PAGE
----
amfAR Joins Call for Removal of N-9 from Condoms and Lubricants
On September 26, 2002, amfAR joined a broad-based coalition of over 85 leading scientists and health groups in calling on manufacturers of condoms and lubricants to voluntarily remove nonoxynol-9 (N-9) from their products.
Nonoxonyl-9 is the active ingredient in most over-the-counter spermicidal products available in the United States and has been widely available as a contraceptive since the 1950s. It is also added in smaller amounts to some sexual lubricants and to the outer surface of many condoms. Approximately 42 percent of condoms sold commercially in the U.S. use nonoxynol-9.
Lori Heise, director of the Global Campaign for Microbicides, the group spearheading the "Call to Discontinue N-9 for Rectal Use," explains the problem: "We are concerned that many people mistakenly believe that N-9 provides extra protection against HIV and other STDs when in fact studies show that N-9 increases risk of infection when it is used rectally."
N-9-containing condoms and lubricants became even more popular in the mid-1980s when early research suggested that it might offer some protection against HIV and other STDs. But recent evidence shows that not only is N-9 ineffective against bacterial STDs such as gonorrhea and chlamydia, but that it could also increase susceptibility to HIV.
In fact, even low doses of N-9 have been shown to cause shedding of the cells lining the rectum, potentially
[N-9] can damage the cells lining the rectum ... providing a portal of entry for HIV and other sexually transmissible agents. [It] should not be used as a microbicide or lubricant during anal intercourse. U.S. Centers for Disease Control and Prevention
increasing the risk of contracting or transmitting HIV. In response to this data, both the U.S. Centers for Disease Control and Prevention and the World Health Organization (WHO) have recently cautioned against rectal use of nonoxynol-9 and issued guidelines clarifying that N-9 does not prevent transmission of HIV or other STDs. (Nonoxynol-9 also has so-called “detergent” effects when used vaginally, but the damage caused to vaginal tissue is much less than that caused to the lining of the rectum.)
Call to Discontinue N-9 for Rectal Use
Despite clearcut evidence that nonoxynol-9 can increase the risk of infection with HIV and other sexually transmitted diseases, there is still confusion about N-9 among health care providers, AIDS educators, and consumers. As Ms. Heise explains, “[It] would take years and a massive public education campaign to set the record straight. The most prudent thing to do is to eliminate the risk by removing N-9 from lubricants and condoms now.”
Organizers of the “Call to Discontinue N-9 for Rectal Use” have been approaching condom and lubricant manufacturers since June 2002, requesting that they voluntarily remove nonoxynol-9 from their products. All manufacturers that add N-9 to their lubricants and condoms also sell versions of their products without N-9.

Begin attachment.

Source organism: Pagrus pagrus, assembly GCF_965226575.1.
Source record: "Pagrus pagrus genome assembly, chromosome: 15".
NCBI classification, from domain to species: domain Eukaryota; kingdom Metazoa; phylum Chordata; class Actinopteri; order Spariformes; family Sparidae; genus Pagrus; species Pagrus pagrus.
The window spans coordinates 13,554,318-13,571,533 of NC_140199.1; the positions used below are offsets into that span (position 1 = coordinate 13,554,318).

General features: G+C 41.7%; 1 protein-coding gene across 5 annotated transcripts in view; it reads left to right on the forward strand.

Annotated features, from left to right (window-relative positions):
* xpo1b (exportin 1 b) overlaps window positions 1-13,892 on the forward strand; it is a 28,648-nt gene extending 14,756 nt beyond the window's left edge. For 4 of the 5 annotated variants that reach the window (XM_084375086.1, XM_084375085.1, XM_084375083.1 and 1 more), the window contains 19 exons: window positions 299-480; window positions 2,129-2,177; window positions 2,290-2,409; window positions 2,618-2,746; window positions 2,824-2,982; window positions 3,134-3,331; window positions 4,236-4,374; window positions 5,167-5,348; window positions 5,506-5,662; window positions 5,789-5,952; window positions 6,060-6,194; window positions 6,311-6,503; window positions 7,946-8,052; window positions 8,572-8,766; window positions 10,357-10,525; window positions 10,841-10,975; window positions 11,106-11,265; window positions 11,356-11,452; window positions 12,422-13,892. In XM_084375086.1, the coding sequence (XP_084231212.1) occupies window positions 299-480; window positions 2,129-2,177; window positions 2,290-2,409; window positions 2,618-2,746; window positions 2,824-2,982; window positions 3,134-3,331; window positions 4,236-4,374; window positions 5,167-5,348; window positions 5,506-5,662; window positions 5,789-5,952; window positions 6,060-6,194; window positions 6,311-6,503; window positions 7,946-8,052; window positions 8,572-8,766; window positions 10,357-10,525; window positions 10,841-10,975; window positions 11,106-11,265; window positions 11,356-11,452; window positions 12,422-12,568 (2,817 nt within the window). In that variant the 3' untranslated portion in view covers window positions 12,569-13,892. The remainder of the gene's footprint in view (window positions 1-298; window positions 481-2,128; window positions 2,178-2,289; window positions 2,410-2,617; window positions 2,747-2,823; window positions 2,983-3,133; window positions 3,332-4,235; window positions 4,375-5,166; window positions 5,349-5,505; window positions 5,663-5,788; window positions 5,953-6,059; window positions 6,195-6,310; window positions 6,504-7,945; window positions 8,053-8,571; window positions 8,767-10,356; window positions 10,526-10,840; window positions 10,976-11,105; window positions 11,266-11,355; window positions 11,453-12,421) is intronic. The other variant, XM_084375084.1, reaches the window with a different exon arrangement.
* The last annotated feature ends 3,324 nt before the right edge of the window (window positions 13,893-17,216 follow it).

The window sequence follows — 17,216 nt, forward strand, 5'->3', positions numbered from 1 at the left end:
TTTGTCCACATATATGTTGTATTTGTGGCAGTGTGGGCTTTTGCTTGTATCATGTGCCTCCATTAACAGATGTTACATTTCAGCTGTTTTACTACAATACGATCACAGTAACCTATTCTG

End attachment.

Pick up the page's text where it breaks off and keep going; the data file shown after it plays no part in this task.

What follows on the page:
As reported in the Wall Street Journal on September 25, 2002, several condom and spermicide manufacturers, including Mayer Laboratories, have said that they will soon halt production of products containing N-9. (Trimensa subsequently agreed to stop making products that contain N-9). But the three largest condom manufacturers have no plans to pull products containing N-9 off the market. The companies who are resisting the “Call to Discontinue N-9 for Rectal Use” are Ansell Ltd., maker of Lifestyles condoms; Church & Dwight Company, maker of Trojan; and SSL International PLC, the parent company of Durex.
There is no evidence that N-9-lubricated condoms provide any additional protection against pregnancy or STDs compared with condoms lubricated with other products. —World Health Organization
These firms are claiming that N-9 lubrication on condoms provides women with back-up protection against pregnancy in case of condom failure. But as the World Health Organization concluded in its report on N-9, “There is no evidence that N-9-lubricated condoms provide any additional protection against pregnancy or STDs compared with condoms lubricated with other products.”
Public Health Implications
Studies show that most men who have sex with men (MSM) use lubricants, or "lubes," during anal intercourse. One study found that than three-fouths of gay men use lubricants at least 80 percent of the time. Of these, 41 percent actively sought out products containing N-9.
Anal intercourse has traditionally been viewed as the domain of men who have sex with men; however, studies indicate that anywhere from 6 to 13 percent of heterosexual women in the U.S. engaged in receptive anal sex in the last year. One federally funded study found that 32 percent of female participants at high risk of contracting HIV reported having had anal sex in the past six months.
Among the organizations joining amfAR in support of the “Call to Discontinue N-9 for Rectal Use” are AIDS Action, the Alan Guttmacher Institute, the Association of Reproductive Health Professionals, Gay Men’s Health Crisis, National Women’s Health Network, Planned Parenthood, and the San Francisco AIDS Foundation.
In addition to asking manufacturers to act responsibly, organizers are encouraging retailers to voluntarily remove condoms and lubricants containing N-9 from their shelves and demanding accelerated research into microbicides—products that could be used vaginally or rectally to help prevent HIV transmission.